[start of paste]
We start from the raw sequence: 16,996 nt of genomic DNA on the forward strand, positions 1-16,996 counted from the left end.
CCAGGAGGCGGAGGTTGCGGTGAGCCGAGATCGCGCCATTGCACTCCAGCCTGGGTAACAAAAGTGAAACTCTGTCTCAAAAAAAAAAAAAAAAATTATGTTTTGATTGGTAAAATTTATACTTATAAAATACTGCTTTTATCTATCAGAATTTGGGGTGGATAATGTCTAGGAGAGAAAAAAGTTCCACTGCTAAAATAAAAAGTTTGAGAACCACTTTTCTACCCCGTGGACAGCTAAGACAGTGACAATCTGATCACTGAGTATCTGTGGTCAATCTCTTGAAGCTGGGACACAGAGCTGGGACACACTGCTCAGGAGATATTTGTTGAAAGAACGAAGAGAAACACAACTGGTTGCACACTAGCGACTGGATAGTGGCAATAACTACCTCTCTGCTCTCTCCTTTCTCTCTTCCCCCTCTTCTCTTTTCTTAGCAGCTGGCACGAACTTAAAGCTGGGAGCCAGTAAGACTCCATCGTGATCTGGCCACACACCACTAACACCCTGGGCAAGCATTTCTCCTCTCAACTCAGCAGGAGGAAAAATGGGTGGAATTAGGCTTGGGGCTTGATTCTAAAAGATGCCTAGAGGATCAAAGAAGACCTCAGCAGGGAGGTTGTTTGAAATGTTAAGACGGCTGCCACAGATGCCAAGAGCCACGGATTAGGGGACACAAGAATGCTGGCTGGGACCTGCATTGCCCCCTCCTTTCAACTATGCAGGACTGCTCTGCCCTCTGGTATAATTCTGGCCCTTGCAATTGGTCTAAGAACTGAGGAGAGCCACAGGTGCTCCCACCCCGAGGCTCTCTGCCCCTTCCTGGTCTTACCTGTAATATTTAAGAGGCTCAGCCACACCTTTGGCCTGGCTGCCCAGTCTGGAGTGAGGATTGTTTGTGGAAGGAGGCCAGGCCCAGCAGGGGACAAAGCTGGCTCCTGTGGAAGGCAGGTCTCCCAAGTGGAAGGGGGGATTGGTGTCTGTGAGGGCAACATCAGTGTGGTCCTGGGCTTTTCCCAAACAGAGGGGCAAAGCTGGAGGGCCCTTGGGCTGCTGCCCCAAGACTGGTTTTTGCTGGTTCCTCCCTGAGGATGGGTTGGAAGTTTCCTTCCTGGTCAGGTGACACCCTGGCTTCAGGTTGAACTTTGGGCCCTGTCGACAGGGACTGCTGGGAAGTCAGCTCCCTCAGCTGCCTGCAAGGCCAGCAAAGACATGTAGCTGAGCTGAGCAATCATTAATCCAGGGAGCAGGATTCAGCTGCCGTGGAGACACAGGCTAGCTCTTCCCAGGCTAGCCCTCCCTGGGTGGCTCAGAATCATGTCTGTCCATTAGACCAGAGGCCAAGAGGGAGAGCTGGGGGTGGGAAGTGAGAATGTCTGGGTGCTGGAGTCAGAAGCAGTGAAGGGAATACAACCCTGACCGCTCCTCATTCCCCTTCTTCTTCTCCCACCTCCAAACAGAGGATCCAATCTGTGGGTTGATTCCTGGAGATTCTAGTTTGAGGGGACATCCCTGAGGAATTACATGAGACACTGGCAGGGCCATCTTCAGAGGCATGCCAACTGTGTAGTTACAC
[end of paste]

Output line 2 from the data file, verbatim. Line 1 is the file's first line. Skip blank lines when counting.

CCAGGAGGCGGAGGTTGCGGTGAGCCGAGATCGCGCCATTGCACTCCAGCCTGGGTAACAAAAGTGAAACTCTGTCTCAAAAAAAAAAAAAAAAATTATGTTTTGATTGGTAAAATTTATACTTATAAAATACTGCTTTTATCTATCAGAATTTGGGGTGGATAATGTCTAGGAGAGAAAAAAGTTCCACTGCTAAAATAAAAAGTTTGAGAACCACTTTTCTACCCCGTGGACAGCTAAGACAGTGACAATCTGATCACTGAGTATCTGTGGTCAATCTCTTGAAGCTGGGACACAGAGCTGGGACACACTGCTCAGGAGATATTTGTTGAAAGAACGAAGAGAAACACAACTGGTTGCACACTAGCGACTGGATAGTGGCAATAACTACCTCTCTGCTCTCTCCTTTCTCTCTTCCCCCTCTTCTCTTTTCTTAGCAGCTGGCACGAACTTAAAGCTGGGAGCCAGTAAGACTCCATCGTGATCTGGCCACACACCACTAACACCCTGGGCAAGCATTTCTCCTCTCAACTCAGCAGGAGGAAAAATGGGTGGAATTAGGCTTGGGGCTTGATTCTAAAAGATGCCTAGAGGATCAAAGAAGACCTCAGCAGGGAGGTTGTTTGAAATGTTAAGACGGCTGCCACAGATGCCAAGAGCCACGGATTAGGGGACACAAGAATGCTGGCTGGGACCTGCATTGCCCCCTCCTTTCAACTATGCAGGACTGCTCTGCCCTCTGGTATAATTCTGGCCCTTGCAATTGGTCTAAGAACTGAGGAGAGCCACAGGTGCTCCCACCCCGAGGCTCTCTGCCCCTTCCTGGTCTTACCTGTAATATTTAAGAGGCTCAGCCACACCTTTGGCCTGGCTGCCCAGTCTGGAGTGAGGATTGTTTGTGGAAGGAGGCCAGGCCCAGCAGGGGACAAAGCTGGCTCCTGTGGAAGGCAGGTCTCCCAAGTGGAAGGGGGGATTGGTGTCTGTGAGGGCAACATCAGTGTGGTCCTGGGCTTTTCCCAAACAGAGGGGCAAAGCTGGAGGGCCCTTGGGCTGCTGCCCCAAGACTGGTTTTTGCTGGTTCCTCCCTGAGGATGGGTTGGAAGTTTCCTTCCTGGTCAGGTGACACCCTGGCTTCAGGTTGAACTTTGGGCCCTGTCGACAGGGACTGCTGGGAAGTCAGCTCCCTCAGCTGCCTGCAAGGCCAGCAAAGACATGTAGCTGAGCTGAGCAATCATTAATCCAGGGAGCAGGATTCAGCTGCCGTGGAGACACAGGCTAGCTCTTCCCAGGCTAGCCCTCCCTGGGTGGCTCAGAATCATGTCTGTCCATTAGACCAGAGGCCAAGAGGGAGAGCTGGGGGTGGGAAGTGAGAATGTCTGGGTGCTGGAGTCAGAAGCAGTGAAGGGAATACAACCCTGACCGCTCCTCATTCCCCTTCTTCTTCTCCCACCTCCAAACAGAGGATCCAATCTGTGGGTTGATTCCTGGAGATTCTAGTTTGAGGGGACATCCCTGAGGAATTACATGAGACACTGGCAGGGCCATCTTCAGAGGCATGCCAACTGTGTAGTTACAC